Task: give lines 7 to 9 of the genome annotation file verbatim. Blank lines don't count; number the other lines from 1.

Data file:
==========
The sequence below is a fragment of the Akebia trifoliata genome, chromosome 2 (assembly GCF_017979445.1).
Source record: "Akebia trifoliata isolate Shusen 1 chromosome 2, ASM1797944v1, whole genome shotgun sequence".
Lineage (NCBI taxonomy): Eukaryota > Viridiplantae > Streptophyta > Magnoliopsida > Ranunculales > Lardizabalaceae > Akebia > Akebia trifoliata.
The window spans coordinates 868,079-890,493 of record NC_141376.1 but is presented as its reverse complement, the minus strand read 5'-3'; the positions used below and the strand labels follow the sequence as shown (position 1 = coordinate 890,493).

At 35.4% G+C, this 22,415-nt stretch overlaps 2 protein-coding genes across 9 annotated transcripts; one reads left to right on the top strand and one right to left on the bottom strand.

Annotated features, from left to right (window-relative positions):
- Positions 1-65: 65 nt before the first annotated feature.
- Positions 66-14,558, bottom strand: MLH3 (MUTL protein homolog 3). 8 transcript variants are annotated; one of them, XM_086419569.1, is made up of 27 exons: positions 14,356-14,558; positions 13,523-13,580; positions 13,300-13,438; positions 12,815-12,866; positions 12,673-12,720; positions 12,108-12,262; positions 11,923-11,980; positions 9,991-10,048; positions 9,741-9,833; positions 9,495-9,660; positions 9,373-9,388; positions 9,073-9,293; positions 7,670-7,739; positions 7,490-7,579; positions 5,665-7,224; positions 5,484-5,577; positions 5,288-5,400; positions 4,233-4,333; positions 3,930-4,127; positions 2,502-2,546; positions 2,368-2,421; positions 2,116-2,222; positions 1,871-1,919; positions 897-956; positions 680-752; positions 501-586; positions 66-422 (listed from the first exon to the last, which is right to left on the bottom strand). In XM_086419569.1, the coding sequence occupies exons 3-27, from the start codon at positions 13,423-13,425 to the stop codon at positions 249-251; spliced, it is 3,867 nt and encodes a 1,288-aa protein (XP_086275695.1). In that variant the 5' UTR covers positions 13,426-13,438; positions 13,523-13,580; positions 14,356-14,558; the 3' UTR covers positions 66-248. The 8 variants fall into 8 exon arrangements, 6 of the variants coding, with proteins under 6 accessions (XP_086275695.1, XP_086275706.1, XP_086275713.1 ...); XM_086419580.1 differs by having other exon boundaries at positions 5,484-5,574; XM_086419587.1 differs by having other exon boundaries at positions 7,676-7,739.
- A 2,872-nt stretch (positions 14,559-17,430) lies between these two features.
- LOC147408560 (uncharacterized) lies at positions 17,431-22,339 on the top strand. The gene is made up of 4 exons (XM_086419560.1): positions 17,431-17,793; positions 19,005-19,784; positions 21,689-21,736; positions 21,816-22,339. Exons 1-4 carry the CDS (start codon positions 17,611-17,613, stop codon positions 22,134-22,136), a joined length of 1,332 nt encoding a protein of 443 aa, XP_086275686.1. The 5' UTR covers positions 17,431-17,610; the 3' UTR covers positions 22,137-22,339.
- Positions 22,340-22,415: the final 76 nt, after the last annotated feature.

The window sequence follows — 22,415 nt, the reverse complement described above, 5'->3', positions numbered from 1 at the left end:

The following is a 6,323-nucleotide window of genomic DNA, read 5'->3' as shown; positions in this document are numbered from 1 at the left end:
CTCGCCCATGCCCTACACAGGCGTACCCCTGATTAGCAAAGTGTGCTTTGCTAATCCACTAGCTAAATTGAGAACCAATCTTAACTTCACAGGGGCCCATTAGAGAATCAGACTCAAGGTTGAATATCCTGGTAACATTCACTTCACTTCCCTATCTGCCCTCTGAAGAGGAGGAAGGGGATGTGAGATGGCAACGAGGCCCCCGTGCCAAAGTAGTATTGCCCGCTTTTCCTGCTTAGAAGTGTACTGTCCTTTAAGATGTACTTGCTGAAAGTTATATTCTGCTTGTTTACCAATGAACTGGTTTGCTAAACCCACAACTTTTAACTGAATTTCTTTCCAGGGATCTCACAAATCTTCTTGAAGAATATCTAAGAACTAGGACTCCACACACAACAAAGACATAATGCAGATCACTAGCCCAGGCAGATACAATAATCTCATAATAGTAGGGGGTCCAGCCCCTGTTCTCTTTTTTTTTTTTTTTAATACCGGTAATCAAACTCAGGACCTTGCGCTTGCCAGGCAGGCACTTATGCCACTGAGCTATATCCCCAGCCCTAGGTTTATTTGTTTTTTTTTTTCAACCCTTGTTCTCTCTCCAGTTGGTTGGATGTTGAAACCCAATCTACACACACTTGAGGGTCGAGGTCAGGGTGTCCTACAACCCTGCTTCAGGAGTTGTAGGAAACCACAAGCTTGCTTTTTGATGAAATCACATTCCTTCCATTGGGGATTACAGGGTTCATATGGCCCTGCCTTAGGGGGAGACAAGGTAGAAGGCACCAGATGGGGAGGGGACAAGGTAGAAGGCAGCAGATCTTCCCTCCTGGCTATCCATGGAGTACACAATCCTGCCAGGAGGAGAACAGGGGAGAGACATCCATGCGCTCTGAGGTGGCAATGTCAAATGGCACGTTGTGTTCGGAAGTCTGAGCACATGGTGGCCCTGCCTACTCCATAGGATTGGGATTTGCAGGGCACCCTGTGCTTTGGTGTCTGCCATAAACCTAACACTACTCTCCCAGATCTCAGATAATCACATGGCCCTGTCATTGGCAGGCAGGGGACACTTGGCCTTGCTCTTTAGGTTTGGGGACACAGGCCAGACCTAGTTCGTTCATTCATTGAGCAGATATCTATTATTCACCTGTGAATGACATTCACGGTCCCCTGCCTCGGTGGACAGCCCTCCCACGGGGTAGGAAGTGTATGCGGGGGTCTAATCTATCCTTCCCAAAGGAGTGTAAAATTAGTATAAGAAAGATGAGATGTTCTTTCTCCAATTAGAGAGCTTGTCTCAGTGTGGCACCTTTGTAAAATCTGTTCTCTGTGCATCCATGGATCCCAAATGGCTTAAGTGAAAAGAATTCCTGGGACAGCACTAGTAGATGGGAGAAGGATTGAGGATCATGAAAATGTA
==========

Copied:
- Positions 1-65: 65 nt before the first annotated feature.
- Positions 66-14,558, bottom strand: MLH3 (MUTL protein homolog 3). 8 transcript variants are annotated; one of them, XM_086419569.1, is made up of 27 exons: positions 14,356-14,558; positions 13,523-13,580; positions 13,300-13,438; positions 12,815-12,866; positions 12,673-12,720; positions 12,108-12,262; positions 11,923-11,980; positions 9,991-10,048; positions 9,741-9,833; positions 9,495-9,660; positions 9,373-9,388; positions 9,073-9,293; positions 7,670-7,739; positions 7,490-7,579; positions 5,665-7,224; positions 5,484-5,577; positions 5,288-5,400; positions 4,233-4,333; positions 3,930-4,127; positions 2,502-2,546; positions 2,368-2,421; positions 2,116-2,222; positions 1,871-1,919; positions 897-956; positions 680-752; positions 501-586; positions 66-422 (listed from the first exon to the last, which is right to left on the bottom strand). In XM_086419569.1, the coding sequence occupies exons 3-27, from the start codon at positions 13,423-13,425 to the stop codon at positions 249-251; spliced, it is 3,867 nt and encodes a 1,288-aa protein (XP_086275695.1). In that variant the 5' UTR covers positions 13,426-13,438; positions 13,523-13,580; positions 14,356-14,558; the 3' UTR covers positions 66-248. The 8 variants fall into 8 exon arrangements, 6 of the variants coding, with proteins under 6 accessions (XP_086275695.1, XP_086275706.1, XP_086275713.1 ...); XM_086419580.1 differs by having other exon boundaries at positions 5,484-5,574; XM_086419587.1 differs by having other exon boundaries at positions 7,676-7,739.
- A 2,872-nt stretch (positions 14,559-17,430) lies between these two features.